Decision below (CTA 11)
Question Presented (phrasing by On Point; check Docket or Scotusblog links for subsequent posting of official recitation)
Whether conviction under 18 U.S.C. § 1512(a)(1)(C) (murder with intent to prevent a person from communicating information about federal offense to federal law enforcement officer or judge) requires proof of an ongoing or imminent federal investigation.
No immediately apparent implications for state practice in this grant. The question relates to proof, in a word, of the necessary federal nexus under the statute. The lower court, commensurate with majority rule, thought that intent to prevent possible federal investigation sufficed; Fowler would require more, as in an ongoing, imminent, or likely federal investigation. Local federal practitioners may want to take note that the 7th appears to follow the majority rule, namely that “the presence of an investigation or judicial proceedings is immaterial as long as there is evidence that the defendant believed that a person might furnish information to federal officials and that he killed or attempted to kill that person in order to prevent such disclosure,” United States v. Edwards, 36 F.3d 639, 645 (7th Cir. 1994).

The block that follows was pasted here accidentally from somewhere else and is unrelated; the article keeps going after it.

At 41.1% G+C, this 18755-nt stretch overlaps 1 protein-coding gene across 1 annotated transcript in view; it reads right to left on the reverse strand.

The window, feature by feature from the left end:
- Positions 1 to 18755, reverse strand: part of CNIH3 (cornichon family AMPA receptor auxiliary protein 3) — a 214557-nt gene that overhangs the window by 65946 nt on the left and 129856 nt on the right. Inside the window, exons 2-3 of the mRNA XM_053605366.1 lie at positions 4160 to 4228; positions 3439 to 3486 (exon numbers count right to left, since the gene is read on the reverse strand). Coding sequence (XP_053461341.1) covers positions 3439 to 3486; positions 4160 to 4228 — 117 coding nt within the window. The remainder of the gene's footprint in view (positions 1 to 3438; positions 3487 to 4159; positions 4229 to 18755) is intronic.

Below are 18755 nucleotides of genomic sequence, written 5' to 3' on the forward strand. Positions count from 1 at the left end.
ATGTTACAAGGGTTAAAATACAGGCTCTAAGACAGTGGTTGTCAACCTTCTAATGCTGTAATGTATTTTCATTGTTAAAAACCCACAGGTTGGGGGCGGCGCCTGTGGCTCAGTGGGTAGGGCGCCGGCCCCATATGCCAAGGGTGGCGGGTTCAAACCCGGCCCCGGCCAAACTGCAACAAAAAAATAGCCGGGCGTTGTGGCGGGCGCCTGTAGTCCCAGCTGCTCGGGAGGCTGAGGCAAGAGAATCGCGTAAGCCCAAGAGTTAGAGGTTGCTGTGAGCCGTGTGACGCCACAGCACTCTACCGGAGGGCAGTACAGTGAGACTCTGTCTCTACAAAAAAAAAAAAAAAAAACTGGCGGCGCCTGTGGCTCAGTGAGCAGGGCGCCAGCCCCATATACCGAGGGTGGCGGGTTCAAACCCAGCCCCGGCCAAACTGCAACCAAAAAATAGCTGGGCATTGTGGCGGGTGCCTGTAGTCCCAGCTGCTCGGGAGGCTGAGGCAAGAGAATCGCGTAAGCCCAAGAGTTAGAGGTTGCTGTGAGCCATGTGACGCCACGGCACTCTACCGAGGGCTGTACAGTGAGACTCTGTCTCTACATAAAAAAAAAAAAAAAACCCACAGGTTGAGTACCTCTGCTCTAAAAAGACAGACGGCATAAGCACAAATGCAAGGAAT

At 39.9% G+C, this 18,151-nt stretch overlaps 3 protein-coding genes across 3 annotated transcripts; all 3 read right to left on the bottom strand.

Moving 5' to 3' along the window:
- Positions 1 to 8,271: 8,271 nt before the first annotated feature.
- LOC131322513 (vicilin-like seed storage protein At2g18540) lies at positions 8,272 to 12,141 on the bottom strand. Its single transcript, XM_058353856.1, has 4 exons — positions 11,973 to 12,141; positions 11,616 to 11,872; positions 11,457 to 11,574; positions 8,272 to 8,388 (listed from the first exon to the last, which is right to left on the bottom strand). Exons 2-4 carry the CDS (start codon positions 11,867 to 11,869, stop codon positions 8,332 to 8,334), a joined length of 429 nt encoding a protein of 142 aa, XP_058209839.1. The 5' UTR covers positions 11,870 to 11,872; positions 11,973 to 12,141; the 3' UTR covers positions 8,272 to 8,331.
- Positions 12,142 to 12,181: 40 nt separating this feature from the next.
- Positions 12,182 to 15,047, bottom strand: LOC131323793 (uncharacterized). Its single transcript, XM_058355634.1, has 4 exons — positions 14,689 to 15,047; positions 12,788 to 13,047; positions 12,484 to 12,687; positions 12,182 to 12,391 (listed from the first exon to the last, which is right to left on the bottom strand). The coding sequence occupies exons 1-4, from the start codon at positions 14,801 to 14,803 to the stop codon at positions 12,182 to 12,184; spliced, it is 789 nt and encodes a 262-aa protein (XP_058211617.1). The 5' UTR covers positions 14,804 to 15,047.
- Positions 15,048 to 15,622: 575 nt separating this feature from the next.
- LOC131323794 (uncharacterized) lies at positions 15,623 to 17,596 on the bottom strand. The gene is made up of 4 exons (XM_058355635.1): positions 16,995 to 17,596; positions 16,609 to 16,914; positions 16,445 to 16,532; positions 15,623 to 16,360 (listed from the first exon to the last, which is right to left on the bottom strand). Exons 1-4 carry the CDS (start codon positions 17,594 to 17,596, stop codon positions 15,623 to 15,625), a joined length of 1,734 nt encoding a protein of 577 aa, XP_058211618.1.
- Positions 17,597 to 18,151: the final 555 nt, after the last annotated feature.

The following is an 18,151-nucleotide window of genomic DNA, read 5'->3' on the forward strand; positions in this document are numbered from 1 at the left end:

Update. The QP is now posted:
Whether a defendant may be convicted of murder under 18 U.S.C. §1512(a)(1 )(C) without proof that information regarding a possible Federal crime would have been transferred from the victim to Federal law enforcement officers or judges.